During a journey through Crete, you have certainly stumbled upon the characteristic old stone buildings that locally bear the name of the myth. A large number of them survived especially in the mountainous regions of the island, where they are often still used by shepherds. In addition to the unusual shape of the mythos, they are also distinguished by an interesting construction technique. The walls and the vault are created using the art of dry stone wall, which in Greek is called xerolithia (ξερολιθιά). At the end of November, this technique was inscribed on the UNESCO list of Intangible Cultural Heritage of Humanity.
This decision was announced at the 13th Session of the UNESCO International Committee on the Protection of Intangible Cultural Heritage, held in Port Louis, Mauritius. For the inclusion of this technique on the list of Intangible Cultural Heritage, eight countries jointly applied, where there are buildings made using this art. Outside Greece, there were countries such as Cyprus, Croatia, France, Italy, Slovenia, Spain and Switzerland in the group of these countries.
The art of building a dry stone wall is a specific technique originating from prehistoric times. Over the centuries it has undergone some changes, mainly related to the stone processing technique, but the basic principles have not undergone any major evolution. Structures created using this technique are characterized by the fact that they are made by laying stones on themselves that are not joined by any cement or clay mortar. Sometimes only dry soil is used to fill the space between stones. According to UNESCO, it is precisely this specificity of this technique that makes it a perfect example of optimizing the use of natural resources in harmony with the environment.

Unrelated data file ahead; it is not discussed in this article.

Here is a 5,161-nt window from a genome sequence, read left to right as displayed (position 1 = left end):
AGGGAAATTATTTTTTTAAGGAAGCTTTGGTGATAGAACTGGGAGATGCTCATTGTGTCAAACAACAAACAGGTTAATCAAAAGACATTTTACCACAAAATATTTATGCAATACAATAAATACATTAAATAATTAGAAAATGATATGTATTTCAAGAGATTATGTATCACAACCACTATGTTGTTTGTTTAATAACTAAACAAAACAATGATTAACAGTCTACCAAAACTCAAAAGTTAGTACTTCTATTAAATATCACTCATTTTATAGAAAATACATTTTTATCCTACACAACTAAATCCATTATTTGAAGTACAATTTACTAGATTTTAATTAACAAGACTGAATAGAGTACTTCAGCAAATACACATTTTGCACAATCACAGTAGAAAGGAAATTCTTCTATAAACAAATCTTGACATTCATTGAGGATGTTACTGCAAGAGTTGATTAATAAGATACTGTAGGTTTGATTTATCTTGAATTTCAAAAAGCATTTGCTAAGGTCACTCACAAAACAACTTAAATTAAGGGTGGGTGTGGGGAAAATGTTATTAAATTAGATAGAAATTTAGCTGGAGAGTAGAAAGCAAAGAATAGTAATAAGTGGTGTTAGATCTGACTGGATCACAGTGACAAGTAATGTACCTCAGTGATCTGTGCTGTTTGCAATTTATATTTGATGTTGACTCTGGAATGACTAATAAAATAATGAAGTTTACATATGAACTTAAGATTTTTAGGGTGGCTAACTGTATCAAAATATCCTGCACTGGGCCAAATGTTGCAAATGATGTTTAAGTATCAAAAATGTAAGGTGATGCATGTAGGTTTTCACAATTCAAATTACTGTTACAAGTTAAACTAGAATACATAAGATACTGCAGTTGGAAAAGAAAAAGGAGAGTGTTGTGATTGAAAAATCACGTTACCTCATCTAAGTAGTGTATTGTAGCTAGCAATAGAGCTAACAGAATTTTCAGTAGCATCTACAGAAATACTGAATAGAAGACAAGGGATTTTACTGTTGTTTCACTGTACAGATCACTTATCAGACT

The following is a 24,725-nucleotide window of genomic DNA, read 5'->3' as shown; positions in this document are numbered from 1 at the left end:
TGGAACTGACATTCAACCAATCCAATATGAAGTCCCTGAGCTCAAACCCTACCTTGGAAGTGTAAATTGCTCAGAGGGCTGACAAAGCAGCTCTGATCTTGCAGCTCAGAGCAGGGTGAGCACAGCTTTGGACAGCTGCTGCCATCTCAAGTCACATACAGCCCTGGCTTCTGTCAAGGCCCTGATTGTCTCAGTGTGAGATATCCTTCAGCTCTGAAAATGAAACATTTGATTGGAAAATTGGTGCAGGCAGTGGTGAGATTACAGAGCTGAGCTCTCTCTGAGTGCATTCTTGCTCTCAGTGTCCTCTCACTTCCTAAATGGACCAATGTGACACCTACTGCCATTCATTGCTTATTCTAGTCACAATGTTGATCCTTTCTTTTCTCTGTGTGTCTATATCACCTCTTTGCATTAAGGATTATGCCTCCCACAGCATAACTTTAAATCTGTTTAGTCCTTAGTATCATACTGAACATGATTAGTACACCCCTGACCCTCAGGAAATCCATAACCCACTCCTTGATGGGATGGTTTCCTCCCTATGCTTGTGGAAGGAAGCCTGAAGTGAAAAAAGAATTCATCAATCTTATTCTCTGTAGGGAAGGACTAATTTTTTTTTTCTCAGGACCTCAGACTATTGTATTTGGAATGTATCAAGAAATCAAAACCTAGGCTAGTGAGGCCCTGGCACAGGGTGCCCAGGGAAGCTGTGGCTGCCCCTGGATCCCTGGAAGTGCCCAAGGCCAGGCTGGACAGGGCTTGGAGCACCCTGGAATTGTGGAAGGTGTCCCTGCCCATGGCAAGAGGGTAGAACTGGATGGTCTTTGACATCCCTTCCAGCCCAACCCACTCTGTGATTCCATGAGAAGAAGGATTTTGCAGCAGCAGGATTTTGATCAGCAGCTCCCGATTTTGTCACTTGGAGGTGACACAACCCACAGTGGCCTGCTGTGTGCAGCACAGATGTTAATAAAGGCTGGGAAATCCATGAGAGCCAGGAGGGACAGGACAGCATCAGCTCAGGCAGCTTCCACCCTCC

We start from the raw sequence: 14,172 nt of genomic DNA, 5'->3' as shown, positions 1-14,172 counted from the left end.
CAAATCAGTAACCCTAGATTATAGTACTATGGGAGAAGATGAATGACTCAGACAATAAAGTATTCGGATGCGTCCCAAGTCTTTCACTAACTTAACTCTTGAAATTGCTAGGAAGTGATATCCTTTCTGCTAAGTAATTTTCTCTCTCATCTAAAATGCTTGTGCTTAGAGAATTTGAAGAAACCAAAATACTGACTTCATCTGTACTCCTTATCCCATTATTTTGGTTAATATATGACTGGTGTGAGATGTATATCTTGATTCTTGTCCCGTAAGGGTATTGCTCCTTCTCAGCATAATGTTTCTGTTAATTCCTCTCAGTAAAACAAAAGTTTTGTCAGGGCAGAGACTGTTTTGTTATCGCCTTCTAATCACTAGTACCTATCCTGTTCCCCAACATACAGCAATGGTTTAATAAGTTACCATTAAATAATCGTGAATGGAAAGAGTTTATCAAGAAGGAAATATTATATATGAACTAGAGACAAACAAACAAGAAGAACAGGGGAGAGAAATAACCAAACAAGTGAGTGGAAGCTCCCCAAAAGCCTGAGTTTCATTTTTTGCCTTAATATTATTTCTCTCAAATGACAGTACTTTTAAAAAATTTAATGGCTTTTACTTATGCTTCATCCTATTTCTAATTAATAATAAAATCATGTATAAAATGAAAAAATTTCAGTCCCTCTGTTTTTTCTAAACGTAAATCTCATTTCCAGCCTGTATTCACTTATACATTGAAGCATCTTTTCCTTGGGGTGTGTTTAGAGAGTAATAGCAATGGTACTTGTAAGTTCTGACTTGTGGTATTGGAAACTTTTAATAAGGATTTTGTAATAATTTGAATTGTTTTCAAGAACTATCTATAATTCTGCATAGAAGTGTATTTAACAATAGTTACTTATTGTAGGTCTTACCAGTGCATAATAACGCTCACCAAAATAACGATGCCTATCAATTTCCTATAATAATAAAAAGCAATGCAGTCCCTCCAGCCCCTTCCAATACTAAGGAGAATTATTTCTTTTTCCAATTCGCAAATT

Finally, it is worth adding that the art of dry stone wall is used not only to build pastoral shelters, or a myth, but also to build many other utility rooms. As part of this technology, retaining walls supporting terraces, bridges, roads, stairs and other communication routes were also constructed. A good example of other buildings where you will find dry stone walls are old mountain windmills. This technology was also used to build water mills, wine and oil presses.